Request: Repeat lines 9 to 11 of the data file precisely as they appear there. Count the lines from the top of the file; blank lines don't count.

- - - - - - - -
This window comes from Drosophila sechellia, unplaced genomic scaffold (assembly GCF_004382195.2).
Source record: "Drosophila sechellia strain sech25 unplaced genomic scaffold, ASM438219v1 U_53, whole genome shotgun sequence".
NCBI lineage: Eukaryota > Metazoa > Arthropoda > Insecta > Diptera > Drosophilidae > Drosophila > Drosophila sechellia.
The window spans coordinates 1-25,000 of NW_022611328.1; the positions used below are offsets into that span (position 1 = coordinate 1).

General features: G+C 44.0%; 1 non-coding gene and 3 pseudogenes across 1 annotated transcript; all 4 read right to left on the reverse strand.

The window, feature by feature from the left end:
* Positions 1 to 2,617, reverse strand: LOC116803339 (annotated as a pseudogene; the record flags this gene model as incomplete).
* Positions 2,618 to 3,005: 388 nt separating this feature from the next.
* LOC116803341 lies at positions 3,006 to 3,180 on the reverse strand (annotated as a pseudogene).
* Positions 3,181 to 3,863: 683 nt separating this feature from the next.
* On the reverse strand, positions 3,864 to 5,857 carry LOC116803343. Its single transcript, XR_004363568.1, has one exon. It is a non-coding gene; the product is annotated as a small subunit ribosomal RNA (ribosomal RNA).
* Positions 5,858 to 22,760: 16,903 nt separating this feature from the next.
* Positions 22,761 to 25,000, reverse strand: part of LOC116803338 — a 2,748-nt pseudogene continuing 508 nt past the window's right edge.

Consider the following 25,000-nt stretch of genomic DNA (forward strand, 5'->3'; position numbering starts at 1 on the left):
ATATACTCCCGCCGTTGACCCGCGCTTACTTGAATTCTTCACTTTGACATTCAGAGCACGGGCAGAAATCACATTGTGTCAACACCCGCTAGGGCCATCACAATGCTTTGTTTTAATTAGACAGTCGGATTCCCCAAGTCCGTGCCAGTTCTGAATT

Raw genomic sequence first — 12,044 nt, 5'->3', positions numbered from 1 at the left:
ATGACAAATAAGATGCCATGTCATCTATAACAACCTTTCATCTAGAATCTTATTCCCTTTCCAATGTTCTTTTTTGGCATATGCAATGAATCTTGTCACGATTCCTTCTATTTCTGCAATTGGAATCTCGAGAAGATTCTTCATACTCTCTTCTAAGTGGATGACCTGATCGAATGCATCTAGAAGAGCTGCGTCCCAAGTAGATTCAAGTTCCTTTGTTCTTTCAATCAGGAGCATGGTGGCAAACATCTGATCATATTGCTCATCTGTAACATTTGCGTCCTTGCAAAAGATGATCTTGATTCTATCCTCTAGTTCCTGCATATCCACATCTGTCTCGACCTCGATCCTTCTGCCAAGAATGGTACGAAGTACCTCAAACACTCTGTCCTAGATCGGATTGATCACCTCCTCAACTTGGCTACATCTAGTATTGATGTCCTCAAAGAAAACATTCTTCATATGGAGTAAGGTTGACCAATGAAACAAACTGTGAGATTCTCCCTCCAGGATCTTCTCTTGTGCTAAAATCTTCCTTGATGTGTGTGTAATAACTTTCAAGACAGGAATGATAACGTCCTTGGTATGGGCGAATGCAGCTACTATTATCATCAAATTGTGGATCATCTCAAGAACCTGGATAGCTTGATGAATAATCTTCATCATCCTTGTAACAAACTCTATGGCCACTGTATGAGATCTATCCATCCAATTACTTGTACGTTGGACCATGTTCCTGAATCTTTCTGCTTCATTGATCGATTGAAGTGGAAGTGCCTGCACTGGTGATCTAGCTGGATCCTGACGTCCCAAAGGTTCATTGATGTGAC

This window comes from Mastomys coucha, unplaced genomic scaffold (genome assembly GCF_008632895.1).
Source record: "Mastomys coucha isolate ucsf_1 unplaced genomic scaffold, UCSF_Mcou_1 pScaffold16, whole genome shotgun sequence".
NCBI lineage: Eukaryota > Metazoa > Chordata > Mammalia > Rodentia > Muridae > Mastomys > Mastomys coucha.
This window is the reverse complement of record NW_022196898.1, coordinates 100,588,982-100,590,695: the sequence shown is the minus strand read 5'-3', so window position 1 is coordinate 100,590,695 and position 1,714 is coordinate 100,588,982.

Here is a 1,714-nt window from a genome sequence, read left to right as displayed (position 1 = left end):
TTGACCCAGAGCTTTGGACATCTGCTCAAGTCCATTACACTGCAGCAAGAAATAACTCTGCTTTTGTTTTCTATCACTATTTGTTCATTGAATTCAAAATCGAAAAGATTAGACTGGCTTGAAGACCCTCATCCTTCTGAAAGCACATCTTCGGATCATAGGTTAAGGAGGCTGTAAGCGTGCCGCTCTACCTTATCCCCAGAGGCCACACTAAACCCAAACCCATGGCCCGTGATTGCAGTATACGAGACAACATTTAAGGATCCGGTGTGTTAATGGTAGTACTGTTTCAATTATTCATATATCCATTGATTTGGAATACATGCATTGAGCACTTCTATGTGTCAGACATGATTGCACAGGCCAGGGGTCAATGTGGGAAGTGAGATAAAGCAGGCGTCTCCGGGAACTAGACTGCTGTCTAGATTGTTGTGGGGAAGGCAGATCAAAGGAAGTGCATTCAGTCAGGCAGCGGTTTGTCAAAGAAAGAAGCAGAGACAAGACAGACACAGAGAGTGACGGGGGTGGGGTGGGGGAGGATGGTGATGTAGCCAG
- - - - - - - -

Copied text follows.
* LOC116803341 lies at positions 3,006 to 3,180 on the reverse strand (annotated as a pseudogene).
* Positions 3,181 to 3,863: 683 nt separating this feature from the next.
* On the reverse strand, positions 3,864 to 5,857 carry LOC116803343. Its single transcript, XR_004363568.1, has one exon. It is a non-coding gene; the product is annotated as a small subunit ribosomal RNA (ribosomal RNA).